Achoo! It’s the peak of allergy season
Fling open the windows, stroll in the grass, stop and smell the lilac bushes. While most people embrace those rites of spring, those simple pleasures are off-limits for many allergy sufferers.
Airing out the house is part of the seasonal routine, but open windows also permit the entry of that dreaded and ubiquitous menace -- pollen. Mowing the lawn is a weekly chore at this time of the year. But a person with seasonal allergies can be driven inside by the mere smell of grass.
Ah, the lilacs are finally blooming. The scent and sight of the colourful bush are true harbingers of warm weather. Yet, an allergy sufferer knows that a close-up encounter with a bloom can trigger symptoms, such as sneezing, itchy and watery eyes, sore throats.
As anyone with allergies can tell you, pollen season is peaking, with higher than normal levels filling the air.
A single birch tree can produce up to 5 million pollen grains. However, the volume seems to have increased this year, apparently because trees are trying to recover from a stressful 2018 growing season.
Despite its name, hay fever is rarely a problem for hay producers, and farmers in general.
In fact, a tolerance to pollen is one of the many benefits of living in the country, many people believe.
“The farm effect” theory is that children who are exposed to dust and pollen build up immunity against allergens.
Long-time city dwellers often have allergy problems after they move to rural areas. Some have resorted to wearing face masks because the symptoms have been so acute.
Another premise, which would further bolster the Shop Locally movement, is that local honey can ward off allergy attacks. While there is a plethora of medication available, some swear by honey, and in a good way.
The idea is that local, unprocessed honey contains pollen and by ingesting the sweet product, an allergy sufferer is less vulnerable to the pollen’s effects.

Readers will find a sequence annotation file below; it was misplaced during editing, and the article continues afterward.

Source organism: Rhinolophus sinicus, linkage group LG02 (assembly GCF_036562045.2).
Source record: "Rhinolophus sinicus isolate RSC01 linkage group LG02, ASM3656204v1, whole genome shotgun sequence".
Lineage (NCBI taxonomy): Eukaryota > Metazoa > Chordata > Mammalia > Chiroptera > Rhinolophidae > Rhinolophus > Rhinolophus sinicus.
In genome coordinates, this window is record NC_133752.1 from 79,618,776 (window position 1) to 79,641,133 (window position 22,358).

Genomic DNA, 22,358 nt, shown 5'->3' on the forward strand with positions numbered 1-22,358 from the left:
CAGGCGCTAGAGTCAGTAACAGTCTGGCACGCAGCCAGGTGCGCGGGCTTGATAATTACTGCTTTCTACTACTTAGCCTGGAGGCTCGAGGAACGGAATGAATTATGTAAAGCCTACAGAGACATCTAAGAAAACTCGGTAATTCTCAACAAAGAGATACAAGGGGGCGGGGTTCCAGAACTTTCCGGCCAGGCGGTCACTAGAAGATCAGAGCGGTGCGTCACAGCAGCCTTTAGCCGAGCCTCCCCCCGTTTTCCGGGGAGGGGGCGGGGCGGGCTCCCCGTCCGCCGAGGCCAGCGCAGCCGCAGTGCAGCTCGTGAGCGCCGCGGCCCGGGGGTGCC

In addition to this “allergen desensitization” benefit, research shows that chemicals in honey may help suppress genes that make one more susceptible to histamine, which causes all those nasty symptoms.
The Weather Network can help advise the allergic when they should stock up on facial tissues.
The Pollen Report is determined from sample collections taken at 32 local reporting stations across Canada. The pollen forecast is based on actual number of particles per cubic metre of air.
For example, for this region, birch pollen levels have been very high over the last few weeks, while “moderate” pine, fir and spruce levels have been detected.
Tree pollen is particularly troublesome from early April until June in Ontario and Quebec while grass pollen will be hanging around from now until mid-June.
Ragweed will be lingering all summer.
As always, prevention is the best approach.
To minimize exposure to pollen, allergy sufferers are advised to stay indoors at dusk and dawn when pollen levels tend to spike, and to keep windows closed. Remedies include over-the-counter products, nose flushes, herbs, air filters, regular vacuuming. When in doubt, consult a professional.
POTENTIAL PROBLEMS: A flourishing lilac bush is a welcome sign after a long, cold winter. However, pollen can be problematic for an allergy sufferer.